Overwatch fans create amazing 3D concept for Reaper’s best unreleased skin - Dexerto

Overwatch fans create amazing 3D concept for Reaper’s best unreleased skin

Published: 30/May/2019 20:40 Updated: 30/May/2019 21:02

by Bill Cooney


Two dedicated artists and Overwatch fans have made an incredibly detailed 3D model as well as concepts of a skin based on the costume Reaper wears in the ‘Masquerade’ comic.

Masquerade’ was released in July of 2017 and it details Widowmaker, Sombra, Doomfist and Reaper’s adventures in Monaco before meeting up with Talon’s money man, Maximilien.


In the comic, the quartet don Masquerade disguises to get through the city undetected and Reaper’s costume inspired concept artist Cristiana Voinea and 3D artist Catalin Bercea (both from Ubisoft) to make the skin a reality.

Cristiana VoineaReaper looks ready to head to the ball.

“What are you looking at?”

Reaper’s Masquerade skin looks great as a 2D concept, and even better in its final 3D form, which looks good enough to go live in-game with the next update (no rush or anything, Jeff).


He’s got a big, floppy hat and a skull mask that makes you wonder how much of a ‘disguise’ this really is for Reaper.

Catalin BerceaWe’ll take it whenever you’re ready, Jeff.

His Hellfire Shotguns got a makeover as well, to turn them into old-looking flintlock-style guns, like McCree’s Magistrate skin, but cooler.

Catalin BerceaWe NEED this Reaper skin, please Jeff.

Instead of his usual black cloak, he’s rocking a red coat with some poofy sleeves to complete the Masquerade look.


Bercea didn’t just take Voinea’s 2D concept and turn it into 3D, she even took the model through all of Reaper’s various poses to see what it would look like as well.

Will this skin ever make it to Overwatch?

The ‘Masquerade’ concept would have made a perfect skin for Overwatch’s Anniversary event, seeing as how it’s pulled directly from Blizzard-supplied lore on the game.

Even though we didn’t get it this year, it could pop up as a skin for the (still far off) Halloween Terror event, since it’s basically Reaper just playing dress up.

Catalin BerceaDon’t give us that look Reyes.

Blizzard has never confirmed that Masquerade Reaper will ever be a real skin in Overwatch, but based on the level of interest it’s received from fans, it would probably be one of his most popular yet.


Jeff Kaplan reveals his ideal competitive Overwatch meta

Published: 8/Oct/2020 3:13

by Theo Salaun


Blizzard Entertainment’s Vice President and Overwatch’s beloved Game Director Jeff Kaplan has revealed what he thinks is the ideal competitive meta for the expansive title.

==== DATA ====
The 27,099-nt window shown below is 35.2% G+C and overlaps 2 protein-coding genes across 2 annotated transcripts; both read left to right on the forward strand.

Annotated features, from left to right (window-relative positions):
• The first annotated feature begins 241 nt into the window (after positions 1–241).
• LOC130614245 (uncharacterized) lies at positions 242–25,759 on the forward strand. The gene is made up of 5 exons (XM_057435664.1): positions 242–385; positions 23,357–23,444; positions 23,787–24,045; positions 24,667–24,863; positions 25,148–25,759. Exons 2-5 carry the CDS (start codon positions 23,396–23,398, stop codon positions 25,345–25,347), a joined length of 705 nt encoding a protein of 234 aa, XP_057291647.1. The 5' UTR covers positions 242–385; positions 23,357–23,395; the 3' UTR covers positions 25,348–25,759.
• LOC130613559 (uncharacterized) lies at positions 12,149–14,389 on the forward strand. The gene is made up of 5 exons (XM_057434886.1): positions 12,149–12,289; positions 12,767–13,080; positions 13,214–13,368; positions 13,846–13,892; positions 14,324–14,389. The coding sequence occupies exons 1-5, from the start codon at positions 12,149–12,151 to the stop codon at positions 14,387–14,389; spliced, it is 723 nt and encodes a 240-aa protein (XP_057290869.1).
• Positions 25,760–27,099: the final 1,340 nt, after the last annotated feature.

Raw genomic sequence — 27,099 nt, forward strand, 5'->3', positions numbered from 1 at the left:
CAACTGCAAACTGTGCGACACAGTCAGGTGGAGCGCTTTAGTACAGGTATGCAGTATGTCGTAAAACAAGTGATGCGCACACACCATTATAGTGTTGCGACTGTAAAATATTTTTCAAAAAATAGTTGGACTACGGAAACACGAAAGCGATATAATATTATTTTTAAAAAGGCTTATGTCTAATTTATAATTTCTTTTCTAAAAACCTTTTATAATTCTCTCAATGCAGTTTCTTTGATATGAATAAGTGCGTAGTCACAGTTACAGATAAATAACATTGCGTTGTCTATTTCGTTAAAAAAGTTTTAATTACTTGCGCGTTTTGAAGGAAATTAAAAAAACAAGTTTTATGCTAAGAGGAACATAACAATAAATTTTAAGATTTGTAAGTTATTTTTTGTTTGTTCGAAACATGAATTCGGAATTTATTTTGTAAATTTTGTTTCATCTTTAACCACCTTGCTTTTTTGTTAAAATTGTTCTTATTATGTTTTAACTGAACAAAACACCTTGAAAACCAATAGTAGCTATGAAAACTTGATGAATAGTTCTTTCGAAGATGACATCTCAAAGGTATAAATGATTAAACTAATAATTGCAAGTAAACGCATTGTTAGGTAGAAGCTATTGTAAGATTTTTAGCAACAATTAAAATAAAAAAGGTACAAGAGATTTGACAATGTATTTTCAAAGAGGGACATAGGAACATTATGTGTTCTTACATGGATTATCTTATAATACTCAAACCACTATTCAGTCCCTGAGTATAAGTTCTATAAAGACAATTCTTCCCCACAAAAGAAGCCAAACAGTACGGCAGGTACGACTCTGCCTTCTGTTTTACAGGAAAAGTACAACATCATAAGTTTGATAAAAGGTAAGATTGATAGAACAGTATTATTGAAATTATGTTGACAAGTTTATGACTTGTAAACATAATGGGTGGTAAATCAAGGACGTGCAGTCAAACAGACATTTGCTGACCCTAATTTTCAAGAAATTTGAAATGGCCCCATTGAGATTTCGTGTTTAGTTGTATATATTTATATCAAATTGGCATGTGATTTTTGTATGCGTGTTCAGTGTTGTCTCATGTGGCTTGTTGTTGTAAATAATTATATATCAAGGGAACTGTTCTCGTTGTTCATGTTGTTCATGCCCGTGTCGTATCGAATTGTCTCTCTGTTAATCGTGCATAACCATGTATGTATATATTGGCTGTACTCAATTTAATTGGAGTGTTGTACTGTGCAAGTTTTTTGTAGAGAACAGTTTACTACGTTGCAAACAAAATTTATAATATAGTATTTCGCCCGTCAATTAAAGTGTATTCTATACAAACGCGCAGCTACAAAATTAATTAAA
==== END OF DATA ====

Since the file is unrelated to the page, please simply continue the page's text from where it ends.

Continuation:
Overwatch exists in many forms, from its highest ranks to its lowest, but the game’s competitive meta at the professional level has also varied greatly since the original release back in May 2016. 


In the olden days, teams prioritized dive compositions led by Winston’s jumps and Tracer’s blinks. Then, in 2019, fans around the world either groaned or cheered as the divisive GOATS meta took center-stage, featuring a hefty squad built entirely with tanks and supports. 

Now, Kaplan is explaining his perspective on the game’s ideal state, following criticisms he levied back in July against the game’s double-shield reliance. Examining the game’s departure from a static, Orisa and Sigma-dependent environment, he dissects his compository ideology. 

Brigitte stuns Junkrat on Volskaya
Blizzard Entertainment
Barriers have held an uncomfortably powerful role in Overwatch for a long time.

As discussed in an interview with the Loadout, Kaplan is both aware of the professional scene’s interests and the casual base’s tendencies. Coupling those factors, he believes the game is at its best when there is some blend of high skill caps and diverse team compositions.

“The most ideal, healthiest state of the game is when the meta is somewhat fluid, when the meta is more map dependent or team match up dependent than it is static. We’ve all seen those moments when the meta has been completely static and all six players will just play the same six heroes every time. I think that’s fun from a mastery standpoint, but I think it’s a lot more exciting for viewers when creativity and curiosity come into play,” he said.

When Kaplan refers to a “static” meta, the simplest example is 2019’s GOATS, where three healers (Brigitte, Lucio, and Moira) were coupled with three tanks (D.Va, Reinhardt, and Zarya) and would barrel into opponents.


It took tremendous teamwork to be pulled off successfully against other professional teams, but many fans considered it more tedious than entertaining after months of gameplay.

In its current state, Overwatch is not completely balanced, but there is a degree of variety to it. That diversity seen in the Overwatch League spans downward into the casual ranks. Kaplan indicates that this is in line with his department’s hopes.

“I think most of our players would say in the ideal meta, all our heroes would be viable in some way competitively. I think as a competitive goal from a game designing and game balancing perspective that is extremely challenging, but it’s obviously what we strive to achieve.”


While he assures that Overwatch would be completely balanced in an ideal world, in the meantime, his team would at least like to push toward a game that varies to some extent based on coaching, player preference, and map.

It remains to be seen if current and upcoming patches can accomplish that, but Kaplan’s emphasis on “fluidity” is a welcome driving force.